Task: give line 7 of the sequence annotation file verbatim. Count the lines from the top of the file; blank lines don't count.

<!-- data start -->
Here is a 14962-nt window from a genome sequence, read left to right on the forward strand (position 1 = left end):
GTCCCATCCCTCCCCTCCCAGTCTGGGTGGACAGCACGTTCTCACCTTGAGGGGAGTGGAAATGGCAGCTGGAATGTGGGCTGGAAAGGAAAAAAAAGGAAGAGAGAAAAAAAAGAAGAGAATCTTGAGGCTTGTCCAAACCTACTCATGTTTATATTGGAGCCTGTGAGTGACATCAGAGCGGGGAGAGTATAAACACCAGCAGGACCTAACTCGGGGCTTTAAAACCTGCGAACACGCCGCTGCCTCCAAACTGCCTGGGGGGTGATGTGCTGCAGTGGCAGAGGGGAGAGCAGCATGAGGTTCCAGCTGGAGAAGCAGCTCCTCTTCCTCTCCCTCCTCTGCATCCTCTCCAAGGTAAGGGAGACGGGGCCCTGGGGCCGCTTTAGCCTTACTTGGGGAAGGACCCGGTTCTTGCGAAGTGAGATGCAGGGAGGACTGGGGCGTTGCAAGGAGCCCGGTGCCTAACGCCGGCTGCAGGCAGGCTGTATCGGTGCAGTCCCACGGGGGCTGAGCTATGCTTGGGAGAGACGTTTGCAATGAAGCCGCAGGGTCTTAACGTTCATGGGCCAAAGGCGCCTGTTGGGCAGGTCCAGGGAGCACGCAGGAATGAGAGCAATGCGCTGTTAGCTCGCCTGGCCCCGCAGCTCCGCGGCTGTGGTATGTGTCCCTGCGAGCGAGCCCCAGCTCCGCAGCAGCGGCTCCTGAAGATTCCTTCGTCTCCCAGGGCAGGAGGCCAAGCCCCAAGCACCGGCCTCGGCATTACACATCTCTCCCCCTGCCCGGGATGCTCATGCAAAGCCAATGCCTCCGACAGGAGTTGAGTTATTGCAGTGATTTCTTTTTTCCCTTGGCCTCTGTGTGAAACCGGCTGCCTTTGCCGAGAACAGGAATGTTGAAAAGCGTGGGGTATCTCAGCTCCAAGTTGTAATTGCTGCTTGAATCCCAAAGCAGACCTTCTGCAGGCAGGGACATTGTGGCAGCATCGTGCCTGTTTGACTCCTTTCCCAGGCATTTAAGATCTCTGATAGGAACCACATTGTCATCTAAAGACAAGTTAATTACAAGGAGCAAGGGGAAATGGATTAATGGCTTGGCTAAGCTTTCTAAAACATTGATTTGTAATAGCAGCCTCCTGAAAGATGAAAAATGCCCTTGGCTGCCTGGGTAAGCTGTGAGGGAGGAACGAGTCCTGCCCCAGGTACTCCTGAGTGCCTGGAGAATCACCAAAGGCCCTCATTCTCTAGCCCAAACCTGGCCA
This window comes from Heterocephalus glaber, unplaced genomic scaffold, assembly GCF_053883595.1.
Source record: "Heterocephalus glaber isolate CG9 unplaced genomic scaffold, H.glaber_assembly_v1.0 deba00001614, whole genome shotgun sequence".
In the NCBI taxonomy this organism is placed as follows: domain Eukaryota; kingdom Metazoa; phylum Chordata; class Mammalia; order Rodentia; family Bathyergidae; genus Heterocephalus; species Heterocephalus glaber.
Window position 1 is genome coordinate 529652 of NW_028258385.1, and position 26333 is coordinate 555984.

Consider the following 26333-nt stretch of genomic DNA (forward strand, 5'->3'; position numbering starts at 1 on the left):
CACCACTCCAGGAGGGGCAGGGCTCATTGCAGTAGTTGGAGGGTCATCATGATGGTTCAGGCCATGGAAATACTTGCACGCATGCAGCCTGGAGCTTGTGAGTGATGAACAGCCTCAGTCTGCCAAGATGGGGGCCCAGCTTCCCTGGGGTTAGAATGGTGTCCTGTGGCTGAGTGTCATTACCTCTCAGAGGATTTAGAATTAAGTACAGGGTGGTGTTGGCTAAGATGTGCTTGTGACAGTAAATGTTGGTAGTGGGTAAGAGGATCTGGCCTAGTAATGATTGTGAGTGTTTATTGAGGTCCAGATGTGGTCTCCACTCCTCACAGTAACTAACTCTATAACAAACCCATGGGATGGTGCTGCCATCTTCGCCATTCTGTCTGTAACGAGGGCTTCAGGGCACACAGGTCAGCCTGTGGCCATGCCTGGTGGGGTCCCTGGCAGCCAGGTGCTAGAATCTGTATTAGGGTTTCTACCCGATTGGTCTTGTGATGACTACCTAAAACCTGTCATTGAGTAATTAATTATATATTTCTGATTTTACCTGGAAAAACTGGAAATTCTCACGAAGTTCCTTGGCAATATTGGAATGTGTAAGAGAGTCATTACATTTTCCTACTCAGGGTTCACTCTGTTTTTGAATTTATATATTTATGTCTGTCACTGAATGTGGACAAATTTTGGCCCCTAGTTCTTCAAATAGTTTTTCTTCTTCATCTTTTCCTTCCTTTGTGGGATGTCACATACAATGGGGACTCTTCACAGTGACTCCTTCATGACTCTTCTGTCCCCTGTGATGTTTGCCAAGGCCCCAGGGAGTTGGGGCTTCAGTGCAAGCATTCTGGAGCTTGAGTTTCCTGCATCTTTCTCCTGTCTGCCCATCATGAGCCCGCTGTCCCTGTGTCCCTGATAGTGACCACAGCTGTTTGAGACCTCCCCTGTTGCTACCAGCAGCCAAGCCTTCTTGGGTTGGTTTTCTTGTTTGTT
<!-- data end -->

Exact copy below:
Consider the following 26333-nt stretch of genomic DNA (forward strand, 5'->3'; position numbering starts at 1 on the left):